HAMILTON PUBLIC LIBRARY
ORAL HISTORY PROGRAMME
YOUTH ORAL HISTORY PROJECT
Notes Supplied by Bill Pope
On family farm at Tahuroa Road, Tauwhare until starting full time work in Hamilton at age 16, April 1944.
At age 12, started Hamilton Technical College, February 1940. At same time older sister started at same school and eldest started at Hamilton Girls High. (Sisters had started their secondary education with Correspondence School to save cost).
The three of us biked over 4 miles on metalled roads to catch Edwards Motors Bus at Eureka at 8.00am. The returning at 4.00pm. Our school day was thus about 7.30am to 5.00pm.
We helped with farm chores before and after school. We all got new bikes (our first) to go to school. These were a major expense for the family. I think they cost about 8 pound each. We contributed to the cost by doing extra farm work for neighbours.
Hamilton Bus Stop was outside what is now "Centreplace". Just North of the railway level crossing over Victoria Street.
At school, played little sport as I was not available outside school hours. The choices were limited to rugby, cricket, athletics, swimming. As I was forced to play the first two, I took an immediate and lifelong dislike to both. The school had no pool and we were marched to the Civic Pool at South end of Victoria Street for swimming. All boys had to participate in school cadets and we drilled and marched about in military style. We were instructed in target shooting and this was done at the Army Drill Hall in Knox Street. One Anzac Day I was part of the Ceremonial Guard at the Cenotaph.
The College Principal was Whampoa Fraser, who started the college in the mid 1920's (Fraser High School is named after him).
I passed School Certificate, University Entrance and Public Service Entrance at the end of 1942. Left Tech College August 1943.
There were two traffic bridges, Victoria and Fairfield and of course the rail bridge. The Victoria Street Post Office was new and the Garden Place Hill had just been removed. The back of Garden Place had a number of slit trenches and at the Victoria Street side there was the "Patriotic Hut" where volunteer women provided "cups of tea" etc. for servicemen.
Frankton was very busy and important as the biggest Rail Junction in the country, as well as locomotive and rolling stock repair and maintenance. The road between Hamilton and Frankton was concrete. The main road into Hamilton was via Naylor & Grey Streets.
Suburbs were mainly Hamilton East, Claudelands and Hospital area.
There were 4 cinemas in Victoria Street and one in Frankton.
Hamilton West Primary School was I think shifted from the South side of Hamilton Tech (now WTI) to out near the Hospital in early 1940's.
The Waikato Winter Show Buildings were in Ward Street, and part of these were a workshop for overhauling airplane engines.
For dances there were the Frankton Town Hall, Pearsons Hall in Hamilton East, and the Regent in Alexandra Street. Frankton Town Hall was also used for wrestling and boxing competitions and professional bouts. The Regent Cinema was also used for professional and amateur theatrical and concert events.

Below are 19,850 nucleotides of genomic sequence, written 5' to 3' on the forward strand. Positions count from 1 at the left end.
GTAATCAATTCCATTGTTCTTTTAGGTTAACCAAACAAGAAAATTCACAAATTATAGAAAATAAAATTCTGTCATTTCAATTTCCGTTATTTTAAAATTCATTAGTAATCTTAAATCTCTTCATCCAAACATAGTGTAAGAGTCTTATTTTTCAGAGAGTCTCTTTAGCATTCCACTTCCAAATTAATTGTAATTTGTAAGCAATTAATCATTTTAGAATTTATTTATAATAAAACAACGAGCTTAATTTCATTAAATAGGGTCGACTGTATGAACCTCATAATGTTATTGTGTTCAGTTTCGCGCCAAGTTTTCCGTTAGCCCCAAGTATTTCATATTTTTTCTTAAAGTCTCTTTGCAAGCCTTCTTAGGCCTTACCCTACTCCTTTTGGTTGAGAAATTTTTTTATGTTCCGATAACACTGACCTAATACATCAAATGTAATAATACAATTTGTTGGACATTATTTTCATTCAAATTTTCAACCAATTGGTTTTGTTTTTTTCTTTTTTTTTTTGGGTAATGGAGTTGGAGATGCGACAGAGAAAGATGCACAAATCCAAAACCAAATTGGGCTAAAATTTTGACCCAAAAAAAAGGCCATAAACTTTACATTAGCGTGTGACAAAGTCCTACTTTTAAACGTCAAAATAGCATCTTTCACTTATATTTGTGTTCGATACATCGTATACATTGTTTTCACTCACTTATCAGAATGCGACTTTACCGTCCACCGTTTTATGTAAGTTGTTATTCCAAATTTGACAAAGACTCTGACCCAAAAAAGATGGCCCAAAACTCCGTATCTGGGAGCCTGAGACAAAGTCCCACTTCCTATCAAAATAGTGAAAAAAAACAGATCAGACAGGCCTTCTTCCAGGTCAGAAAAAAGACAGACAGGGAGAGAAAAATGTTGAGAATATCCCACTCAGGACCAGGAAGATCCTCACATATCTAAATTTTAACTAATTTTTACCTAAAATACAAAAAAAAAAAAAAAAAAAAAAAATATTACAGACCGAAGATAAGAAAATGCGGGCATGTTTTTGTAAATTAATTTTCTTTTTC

After leaving school, August 1943. I worked part time as "Chairman" for Registered Surveyor Mr S B Sims. My first job was repegging the site for the new water reservoir in Forest Lake Road. Mr Sims was engaged in subdividing new farmland and in the Wharepunga area east of Otorohanga and we spent some time down there. Had to leave Sims to make room for returning servicemen who previously worked for him.
April 1944 started as Cadet Draughtsman and Quantity Surveyor with D.C. Street Limited Building Contractors. The building scene was very busy during the war on work essential to the War Effort i.e.Te Rapa Air Force Base, Hockin Wing at Waikato Hospital etc. Over 20 Hamilton building firms were amalgamated as "Waikato Associated Builders" to carry out essential work materials were available only for essential work and payment for work done was made at pre-agreed rates for work in place.
I boarded at 72 Albert Street, Hamilton East and mostly walked or ran to work at 264 Victoria Street. Had a guts full of buses after nearly 4 years travelling to and from school and couldn't get bike tyres without a special permit.
"J Force" (Army)
I joined in July 1947 and discharged in November 1948 after serving in Occupation Force in Japan. Rejoined D.C. Street Limited.
Entertainment / Sports
About a dozen of us formed and were active in the "Achilles Canoe Club". We spent a lot of time on the river (based on Wellington Street beach) swimming and canoeing. We ran a series of races and went on overnight camping trips. Once we paddled right down to Waikato Heads and spent about a week there.
We played soccer with the Claudelands Rovers Club, our opponents being mainly teams from the coal mining villages West of Huntly Glen Afton, Rotowaro etc. Once we played host to a team from HMS Wakeful, British destroyer. In return we accepted their invitation and were their guests for a day on the Wakeful on exercises in the Hauraki Gulf. We travelled to and from Auckland overnight in goods train guardsvan. Also dabbed in waterpolo, indoor basketball, and for some time went to YMCA evenings in Bryce Street.
We would go to the cinema probably averaging once a week and always walked up Victoria Street on Friday nights - this was where you met people. Saturday night was dance night or party night. Partying was singing and drinking the cheapest you could get. If not beer then Rochdale cider or cheap sherry.